Dimitris Margaritoulis can be considered a protected areas pioneer for the Greek Islands. His story and research have contributed both to the establishment of the National Marine Park of Zakynthos (NMPZ) and the founding of ARCHELON: The Sea Turtle Protection Society of Greece.
It is said that one summer evening, during their family holiday of 1977, Dimitris and Anna Margaritoulis discovered sea turtles nesting on a beach in Zakynthos. They were loggerhead sea turtles (Caretta caretta) and until that time, the scientific community was unaware that these ancient mariners had chosen Greek beaches to lay their nests. Dimitris was amazed and inspired by the events he had witnessed and became more involved. He and his wife began collecting data that proved the importance of Zakynthos as a nesting site, with multiple nesting events occurring in different areas. He urged the Greek government to protect the beaches; articles were published in newspapers and magazines, and speeches were given throughout Greece.
Within four years of his holiday, a monitoring project was initiated on Zakynthos with financial assistance from WWF International. At this time, Dimitris, Anna and the first core of turtle researchers in Greece discovered some new, very important loggerhead nesting beaches. The following year, the Ministry of Environment introduced the first measures to curtail development in the Bay of Laganas, Zakynthos.
Dimitris’ research following the discovery of the nesting beaches began in 1980 with his first paper: “Nesting of the sea turtles Caretta caretta on Zakynthos Island.” Three years later, the Sea Turtle Protection Society (now ARCHELON) was founded. The aims of which are to study and protect the sea turtles and their habitats through fieldwork, management, lobbying, public awareness, rehabilitation and collaboration with stakeholders. ARCHELON is still very much active and widespread throughout Greece today.
In efforts to ensure the protection of the beaches of Zakynthos, in 1992, ARCHELON supported WWF Greece to purchase land behind the most important loggerhead nesting beach in the Mediterranean: Sekania. This was to prevent building and development on the dunes and was finalised in 1994. Shortly after, the NMPZ was created with the support of local authorities. This meant that speedboats were banned from the rest of the Bay of Laganas with the introduction of a third protection zone and night flights were banned at the Zakynthos airport to avoid disturbance. In 2000, the first management agency of a protected area in Greece was established for the NMPZ and the IUCN protected areas management category ‘Ia’ was designated.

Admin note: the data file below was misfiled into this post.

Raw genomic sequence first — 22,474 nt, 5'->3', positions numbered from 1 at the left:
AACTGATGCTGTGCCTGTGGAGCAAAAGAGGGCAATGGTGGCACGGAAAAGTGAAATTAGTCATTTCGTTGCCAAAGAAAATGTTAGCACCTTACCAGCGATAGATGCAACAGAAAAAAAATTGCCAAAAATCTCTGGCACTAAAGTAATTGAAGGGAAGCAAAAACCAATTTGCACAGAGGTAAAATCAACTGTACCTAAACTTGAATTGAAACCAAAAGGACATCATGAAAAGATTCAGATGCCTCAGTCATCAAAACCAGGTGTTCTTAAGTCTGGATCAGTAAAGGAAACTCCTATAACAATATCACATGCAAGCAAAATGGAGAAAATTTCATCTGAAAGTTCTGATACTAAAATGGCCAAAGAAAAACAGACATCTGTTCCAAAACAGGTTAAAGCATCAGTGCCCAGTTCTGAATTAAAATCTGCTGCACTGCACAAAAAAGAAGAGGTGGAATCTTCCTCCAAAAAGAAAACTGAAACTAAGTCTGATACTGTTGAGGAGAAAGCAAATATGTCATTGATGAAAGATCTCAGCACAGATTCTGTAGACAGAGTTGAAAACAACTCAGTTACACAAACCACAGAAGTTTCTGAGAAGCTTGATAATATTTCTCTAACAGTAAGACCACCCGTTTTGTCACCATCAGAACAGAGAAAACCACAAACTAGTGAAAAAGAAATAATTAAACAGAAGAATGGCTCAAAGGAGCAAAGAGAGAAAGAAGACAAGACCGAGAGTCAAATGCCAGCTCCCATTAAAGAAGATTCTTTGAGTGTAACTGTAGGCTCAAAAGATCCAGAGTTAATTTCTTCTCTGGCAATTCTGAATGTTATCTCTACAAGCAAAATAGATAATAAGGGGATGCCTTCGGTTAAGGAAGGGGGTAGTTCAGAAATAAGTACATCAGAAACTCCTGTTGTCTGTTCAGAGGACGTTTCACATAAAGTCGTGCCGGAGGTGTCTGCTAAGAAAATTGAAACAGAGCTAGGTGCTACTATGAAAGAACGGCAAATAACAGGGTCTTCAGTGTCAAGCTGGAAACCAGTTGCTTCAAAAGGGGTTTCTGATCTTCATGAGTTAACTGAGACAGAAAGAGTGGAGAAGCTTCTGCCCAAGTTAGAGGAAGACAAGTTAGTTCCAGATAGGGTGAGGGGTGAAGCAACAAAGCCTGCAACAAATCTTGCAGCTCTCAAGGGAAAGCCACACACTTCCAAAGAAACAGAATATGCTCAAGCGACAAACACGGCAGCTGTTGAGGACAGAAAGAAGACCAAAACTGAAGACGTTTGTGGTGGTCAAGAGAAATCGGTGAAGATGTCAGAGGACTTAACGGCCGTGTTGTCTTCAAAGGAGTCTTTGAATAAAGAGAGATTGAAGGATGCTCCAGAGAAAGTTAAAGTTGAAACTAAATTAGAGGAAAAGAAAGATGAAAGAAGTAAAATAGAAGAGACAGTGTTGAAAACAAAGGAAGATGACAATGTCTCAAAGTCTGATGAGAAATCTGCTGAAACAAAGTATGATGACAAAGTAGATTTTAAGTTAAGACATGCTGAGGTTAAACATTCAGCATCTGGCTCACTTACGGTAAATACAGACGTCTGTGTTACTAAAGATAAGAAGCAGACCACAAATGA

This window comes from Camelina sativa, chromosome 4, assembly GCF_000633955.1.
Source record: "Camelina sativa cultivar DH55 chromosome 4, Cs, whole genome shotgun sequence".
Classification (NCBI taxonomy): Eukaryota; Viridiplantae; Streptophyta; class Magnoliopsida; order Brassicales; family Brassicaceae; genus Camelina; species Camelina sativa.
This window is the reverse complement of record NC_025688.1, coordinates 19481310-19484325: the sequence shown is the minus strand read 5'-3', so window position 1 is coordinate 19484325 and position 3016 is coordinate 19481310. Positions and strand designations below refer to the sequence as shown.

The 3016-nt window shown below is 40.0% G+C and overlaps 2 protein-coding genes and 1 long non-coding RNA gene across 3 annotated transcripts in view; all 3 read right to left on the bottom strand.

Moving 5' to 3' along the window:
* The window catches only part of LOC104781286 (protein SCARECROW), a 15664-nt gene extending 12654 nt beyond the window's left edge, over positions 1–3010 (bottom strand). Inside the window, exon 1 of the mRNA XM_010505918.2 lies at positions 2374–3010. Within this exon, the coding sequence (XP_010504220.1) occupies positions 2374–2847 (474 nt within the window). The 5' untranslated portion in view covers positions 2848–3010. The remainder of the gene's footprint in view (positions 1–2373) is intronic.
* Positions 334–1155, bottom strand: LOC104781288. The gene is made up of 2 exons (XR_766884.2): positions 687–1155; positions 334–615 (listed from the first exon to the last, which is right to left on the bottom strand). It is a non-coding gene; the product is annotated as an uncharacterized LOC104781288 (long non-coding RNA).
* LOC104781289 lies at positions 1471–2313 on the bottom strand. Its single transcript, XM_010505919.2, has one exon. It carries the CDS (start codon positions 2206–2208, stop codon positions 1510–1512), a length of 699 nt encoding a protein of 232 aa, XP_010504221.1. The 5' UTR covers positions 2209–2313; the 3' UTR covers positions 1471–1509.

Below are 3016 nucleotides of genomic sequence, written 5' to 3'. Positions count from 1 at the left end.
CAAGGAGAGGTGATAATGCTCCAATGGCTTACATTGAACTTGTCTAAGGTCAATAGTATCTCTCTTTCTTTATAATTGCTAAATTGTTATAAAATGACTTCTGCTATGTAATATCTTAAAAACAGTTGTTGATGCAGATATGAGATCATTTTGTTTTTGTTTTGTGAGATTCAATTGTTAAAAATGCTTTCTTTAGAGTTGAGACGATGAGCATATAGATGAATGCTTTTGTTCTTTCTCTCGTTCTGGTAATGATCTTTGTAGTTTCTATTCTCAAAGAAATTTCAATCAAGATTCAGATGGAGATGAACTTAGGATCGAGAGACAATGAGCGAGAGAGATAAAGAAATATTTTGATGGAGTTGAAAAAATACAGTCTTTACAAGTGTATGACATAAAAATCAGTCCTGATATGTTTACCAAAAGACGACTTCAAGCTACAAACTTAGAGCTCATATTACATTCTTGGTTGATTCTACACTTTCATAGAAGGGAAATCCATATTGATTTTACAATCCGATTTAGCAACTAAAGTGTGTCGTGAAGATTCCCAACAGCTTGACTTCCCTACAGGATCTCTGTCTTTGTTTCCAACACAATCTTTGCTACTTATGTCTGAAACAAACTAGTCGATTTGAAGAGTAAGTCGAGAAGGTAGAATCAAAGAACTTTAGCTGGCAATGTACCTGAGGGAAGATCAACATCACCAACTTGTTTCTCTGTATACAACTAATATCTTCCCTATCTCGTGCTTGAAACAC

Mr Margaritoulis’ research continued, as seasonal field projects all around Greece were carried out by volunteers, collecting important data to support the continued protection of the nesting beaches. Throughout his time and efforts, Dimitris Margaritoulis became a member of the Executive Committee of the IUCN Marine Turtle Specialist Group in 1994 and ARCHELON was given the TUI award for the protection of the environment. Four years later, he assumed the position of Vice-Chair in the Executive Committee of the IUCN Marine Turtle Specialist Group, responsible for the areas of the Mediterranean and North-East Atlantic.
He remains an active figure within ARCHELON, who now have 11 seasonal beach conservation projects and 6 other sites of activity that are monitored around Greece. The research of Mr Margaritoulis continues, his most recent paper on the success of protection: “Romanos beach, SW Peloponnese, Greece: increase of loggerhead sea turtle nests following a ten-year project (2009-2018),” indicates that the continued efforts being made to protect the nesting habitats of the loggerheads have yielded positive results.
Article by Megan McFarlane